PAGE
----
In general, § 544 cannot be used to avoid liens for which there is record or constructive notice. See 5 Collier on Bankruptcy, ¶ 544.02[2] (Alan N. Resnick & Henry J. Sommer eds., 16th ed.). A buyer of Debtor's property would have notice of after-accruing penalties or interest. See, e.g., In re Hudgins, 967 F.2d 973, 976 (4th Cir. 1992) ("It is hornbook law that every purchaser is expected to search for recorded encumbrances on the property; that is, he is held to have constructive knowledge of recorded liens. Thus, the validity of a tax lien in bankruptcy must depend on the constructive notice that the lien would give a purchaser."); In re Borges, 510 B.R. 306, 323 (10th B.A.P. 2014) ("Notice to a person which will preclude BFP status may ... be constructive. Constructive notice includes both record notice, such as that provided by the recording acts, and inquiry notice, arising from facts as ought to put a prudent person upon inquiry as to the title.") (analyzing New Mexico law). Moreover, the Internal Revenue Code and associated regulations provide a way to determine how much is owed in penalties and interest.7

C. Due Process.

Debtor argues that if after-accruing penalties were secured by the tax lien, a "hypothetical" bona fide purchaser's due process rights would be violated because they might buy encumbered property without knowledge of the accruing penalties.

Assuming without deciding that a hypothetical bona fide purchaser has due process rights could be violated, there would be no such violation here. Such a buyer would have actual or constructive notice that the IRS tax liens secure penalties accruing after the Notices were filed.8


The IRS's claim is perfected as to penalties accruing after the Notices were filed, so Debtor may not avoid the penalties under § 544. The Court will deny Debtor's motion for summary judgment, and grant summary judgment on this issue in favor of the IRS. The Court will enter a separate order consistent with this opinion.


1. The Court took judicial notice of the docket. See St. Louis Baptist Temple, Inc. v. Fed. Deposit Ins. Corp., 605 F.2d 1169, 1172 (10th Cir. 1979) (holding that a court may sua sponte take judicial notice of its docket); LeBlanc v. Salem (In re Mailman Steam Carpet Cleaning Corp.), 196 F.3d 1, 8 (1st Cir. 1999) (citing Fed. R. Evid. 201 and concluding that "[t]he bankruptcy court appropriately took judicial notice of its own docket"); In re Quade, 496 B.R. 520, 524 (Bankr. N.D. Ill. 2013), affirmed, 498 B.R. 852 (N.D. Ill. 2013) (a "bankruptcy court [is authorized] ... to take judicial notice of its own docket").
2. The original motion for summary judgment did not include copies of the Notices. On the Court's request, the Debtor supplemented the record to include the copies.
3. The IRS filed an initial proof of claim on July 2, 2015. It has amended the claim four times, most recently on April 22, 2016. This opinion addresses the latest amended proof of claim.
4. While it is not clear whether some of the penalties accrued before the Notices were filed, this uncertainty does not affect the outcome.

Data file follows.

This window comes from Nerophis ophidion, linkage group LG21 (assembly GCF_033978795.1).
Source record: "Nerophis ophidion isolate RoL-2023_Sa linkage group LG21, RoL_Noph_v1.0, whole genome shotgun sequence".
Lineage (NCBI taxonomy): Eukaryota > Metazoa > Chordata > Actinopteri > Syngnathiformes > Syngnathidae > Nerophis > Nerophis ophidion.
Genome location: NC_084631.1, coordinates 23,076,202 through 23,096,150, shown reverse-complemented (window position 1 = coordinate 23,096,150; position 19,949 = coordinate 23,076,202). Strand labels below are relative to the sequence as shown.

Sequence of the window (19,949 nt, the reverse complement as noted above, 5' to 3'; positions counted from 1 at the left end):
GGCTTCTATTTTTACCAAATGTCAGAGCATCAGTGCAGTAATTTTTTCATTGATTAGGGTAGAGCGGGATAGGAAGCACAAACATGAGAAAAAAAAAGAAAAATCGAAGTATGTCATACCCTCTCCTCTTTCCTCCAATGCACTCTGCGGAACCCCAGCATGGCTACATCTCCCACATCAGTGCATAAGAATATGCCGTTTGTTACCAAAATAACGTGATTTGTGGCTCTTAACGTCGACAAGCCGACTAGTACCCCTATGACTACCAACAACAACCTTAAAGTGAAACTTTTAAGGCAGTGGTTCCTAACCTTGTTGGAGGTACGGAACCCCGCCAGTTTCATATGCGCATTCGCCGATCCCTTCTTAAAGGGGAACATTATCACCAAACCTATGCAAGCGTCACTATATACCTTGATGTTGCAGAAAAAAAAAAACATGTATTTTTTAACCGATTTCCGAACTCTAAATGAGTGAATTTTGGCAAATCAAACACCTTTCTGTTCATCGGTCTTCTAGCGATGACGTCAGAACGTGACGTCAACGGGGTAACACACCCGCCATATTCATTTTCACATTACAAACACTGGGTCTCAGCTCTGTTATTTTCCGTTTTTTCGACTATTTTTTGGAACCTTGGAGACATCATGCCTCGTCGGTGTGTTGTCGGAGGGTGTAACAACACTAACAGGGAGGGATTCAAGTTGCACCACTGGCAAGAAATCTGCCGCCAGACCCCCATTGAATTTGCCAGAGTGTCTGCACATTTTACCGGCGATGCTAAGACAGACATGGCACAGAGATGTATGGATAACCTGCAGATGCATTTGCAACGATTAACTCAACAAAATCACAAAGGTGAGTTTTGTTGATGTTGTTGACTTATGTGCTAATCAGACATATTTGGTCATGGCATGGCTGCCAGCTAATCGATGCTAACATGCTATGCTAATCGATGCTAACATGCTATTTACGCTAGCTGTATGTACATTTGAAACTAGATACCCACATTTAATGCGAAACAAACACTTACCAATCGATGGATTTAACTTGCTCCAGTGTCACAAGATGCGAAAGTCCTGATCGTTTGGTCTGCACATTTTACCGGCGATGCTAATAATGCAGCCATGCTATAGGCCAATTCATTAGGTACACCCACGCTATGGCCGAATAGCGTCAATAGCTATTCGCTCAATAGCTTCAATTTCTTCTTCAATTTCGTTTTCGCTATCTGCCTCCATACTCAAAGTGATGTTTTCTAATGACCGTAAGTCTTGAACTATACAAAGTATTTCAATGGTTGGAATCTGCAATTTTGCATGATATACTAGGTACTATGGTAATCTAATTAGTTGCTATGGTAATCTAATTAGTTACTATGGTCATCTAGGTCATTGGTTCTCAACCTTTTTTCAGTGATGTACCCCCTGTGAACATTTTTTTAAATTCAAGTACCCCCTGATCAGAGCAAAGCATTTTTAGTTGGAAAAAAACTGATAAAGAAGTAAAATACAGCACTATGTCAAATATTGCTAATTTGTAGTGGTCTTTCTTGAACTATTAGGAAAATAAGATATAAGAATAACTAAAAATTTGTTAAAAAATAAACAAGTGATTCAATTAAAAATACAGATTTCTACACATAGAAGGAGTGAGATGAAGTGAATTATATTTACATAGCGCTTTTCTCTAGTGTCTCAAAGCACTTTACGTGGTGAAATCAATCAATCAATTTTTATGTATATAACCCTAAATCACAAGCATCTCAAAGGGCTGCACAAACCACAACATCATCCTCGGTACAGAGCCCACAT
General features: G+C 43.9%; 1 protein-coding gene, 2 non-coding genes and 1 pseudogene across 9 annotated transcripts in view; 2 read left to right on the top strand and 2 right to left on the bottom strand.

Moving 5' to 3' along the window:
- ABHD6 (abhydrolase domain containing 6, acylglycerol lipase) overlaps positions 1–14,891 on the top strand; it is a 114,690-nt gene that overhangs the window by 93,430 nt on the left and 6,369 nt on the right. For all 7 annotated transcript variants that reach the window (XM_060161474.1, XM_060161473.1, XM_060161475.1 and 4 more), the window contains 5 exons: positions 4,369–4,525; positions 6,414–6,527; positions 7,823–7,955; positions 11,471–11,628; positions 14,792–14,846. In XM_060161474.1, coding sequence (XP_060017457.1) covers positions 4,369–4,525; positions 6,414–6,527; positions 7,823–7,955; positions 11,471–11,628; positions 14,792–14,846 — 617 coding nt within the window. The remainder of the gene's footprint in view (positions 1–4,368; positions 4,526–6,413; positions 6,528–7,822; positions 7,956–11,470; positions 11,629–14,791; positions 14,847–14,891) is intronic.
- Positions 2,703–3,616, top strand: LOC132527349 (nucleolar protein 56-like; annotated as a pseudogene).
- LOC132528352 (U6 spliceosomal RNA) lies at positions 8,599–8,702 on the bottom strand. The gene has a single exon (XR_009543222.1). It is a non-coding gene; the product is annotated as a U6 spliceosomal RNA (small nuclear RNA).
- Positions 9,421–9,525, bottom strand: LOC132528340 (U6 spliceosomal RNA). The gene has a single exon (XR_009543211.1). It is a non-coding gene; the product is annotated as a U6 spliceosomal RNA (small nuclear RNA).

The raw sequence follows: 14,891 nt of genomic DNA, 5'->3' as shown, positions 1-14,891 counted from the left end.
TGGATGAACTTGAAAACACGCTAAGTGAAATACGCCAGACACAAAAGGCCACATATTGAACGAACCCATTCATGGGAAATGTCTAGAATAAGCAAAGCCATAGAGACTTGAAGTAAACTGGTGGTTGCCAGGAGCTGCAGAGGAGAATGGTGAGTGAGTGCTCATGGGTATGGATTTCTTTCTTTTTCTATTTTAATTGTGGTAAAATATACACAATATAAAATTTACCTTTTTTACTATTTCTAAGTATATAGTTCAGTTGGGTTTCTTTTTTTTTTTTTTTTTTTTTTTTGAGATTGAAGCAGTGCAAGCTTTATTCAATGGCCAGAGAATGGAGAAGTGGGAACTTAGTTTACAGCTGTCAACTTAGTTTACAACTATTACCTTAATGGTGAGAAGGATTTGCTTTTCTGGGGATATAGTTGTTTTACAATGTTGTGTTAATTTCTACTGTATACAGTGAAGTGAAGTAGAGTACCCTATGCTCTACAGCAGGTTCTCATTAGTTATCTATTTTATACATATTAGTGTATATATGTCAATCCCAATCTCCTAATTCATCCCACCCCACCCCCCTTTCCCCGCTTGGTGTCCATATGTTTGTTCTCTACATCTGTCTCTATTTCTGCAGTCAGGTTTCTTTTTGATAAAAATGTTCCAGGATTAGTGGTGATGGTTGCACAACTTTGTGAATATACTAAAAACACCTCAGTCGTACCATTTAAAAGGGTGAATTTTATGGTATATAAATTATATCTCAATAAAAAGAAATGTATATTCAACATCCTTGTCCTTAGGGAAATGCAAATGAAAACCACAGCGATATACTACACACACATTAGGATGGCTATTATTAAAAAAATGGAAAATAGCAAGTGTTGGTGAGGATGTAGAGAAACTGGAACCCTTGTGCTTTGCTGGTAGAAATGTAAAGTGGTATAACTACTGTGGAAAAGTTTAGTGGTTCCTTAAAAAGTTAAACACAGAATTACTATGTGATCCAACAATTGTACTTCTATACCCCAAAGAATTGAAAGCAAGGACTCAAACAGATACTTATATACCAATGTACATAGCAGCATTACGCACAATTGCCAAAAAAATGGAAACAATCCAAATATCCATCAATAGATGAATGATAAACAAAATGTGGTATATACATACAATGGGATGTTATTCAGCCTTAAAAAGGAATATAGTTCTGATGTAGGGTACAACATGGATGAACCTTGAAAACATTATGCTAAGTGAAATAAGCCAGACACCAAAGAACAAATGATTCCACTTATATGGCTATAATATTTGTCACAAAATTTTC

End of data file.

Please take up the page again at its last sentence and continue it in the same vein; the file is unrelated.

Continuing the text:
5. The "except in any case ..." language at the end of § 545(2) was added in 2005. It is very difficult to understand. One court has held the amendment rendered a trustee powerless to avoid unperfected federal tax liens. In re Krummel, 427 B.R. 711, 714 (Bankr. W.D. Ark. 2010). The Court dislikes this interpretation of § 545(2), as it nullifies a long-standing, undisputed trustee avoidance power. See Scalia & Garner, Reading Law, p. 62 (Fundamental Principle #4, Presumption Against Ineffectiveness: A textually permissible interpretation that furthers rather than obstructs the document's purpose should be favored). The Court favors the interpretation that the trustee is merely prevented from avoiding certain perfected tax liens. See In re Walter, 45 F.3d 1023 (6th Cir. 1995) (holding that debtor in possession may not avoid perfected tax liens under I.R.C. § 6323(b)); In re Berg, 121 F.3d 535, 537 (9th Cir. 1997) (same).
6. Section 544(a)(3)'s rules about bona fide purchasers do not apply in this case because § 544(a)(3) deals with real property, not personal property. Debtor does not own any real property. The tax liens at issue in this case attached solely to personal property.
7. See 26 C.F.R. § 301.6323(i)(c): "[T]he amount of the outstanding obligation secured by the lien remaining unpaid at the time of an inquiry is authorized to be disclosed to any person who has a proper interest in determining this amount. Any person who has a right in the property or intends to obtain a right in the property by purchase or otherwise will, upon presentation by him of satisfactory evidence be considered to have a proper interest. Any person desiring this information may make his request to the office of the Internal Revenue Service named on the notice of lien with respect to which the request is made. The request should clearly describe the property subject to the lien, identify the applicable lien, and give the reasons for requesting the information."
8. For further discussion of the due process aspects of federal tax liens, see generally Morris v. United States, 889 F.Supp.2d 1010, 1011 (N.D. Ohio 2012), vacated, 540 F. App'x 477, 479 (6th Cir. 2013) (due process does not require hearing before imposing a tax lien. "This argument is clearly foreclosed by nearly 100 years of precedent holding that the "pay first, sue later" principle embodied in the Internal Revenue Code is constitutional."); and Reardon v. United States, 947 F.2d 1509, 1523 (1st Cir. 1991) ("There is one situation, the federal tax lien, where the government's financial well-being may justify the draconian deprivation of its citizens' property [without notice or hearing].... The tax lien is a law unto itself, and arises from administrative necessity (as well as direct constitutional authority, see U.S. Const. art. I, § 8) not present here.").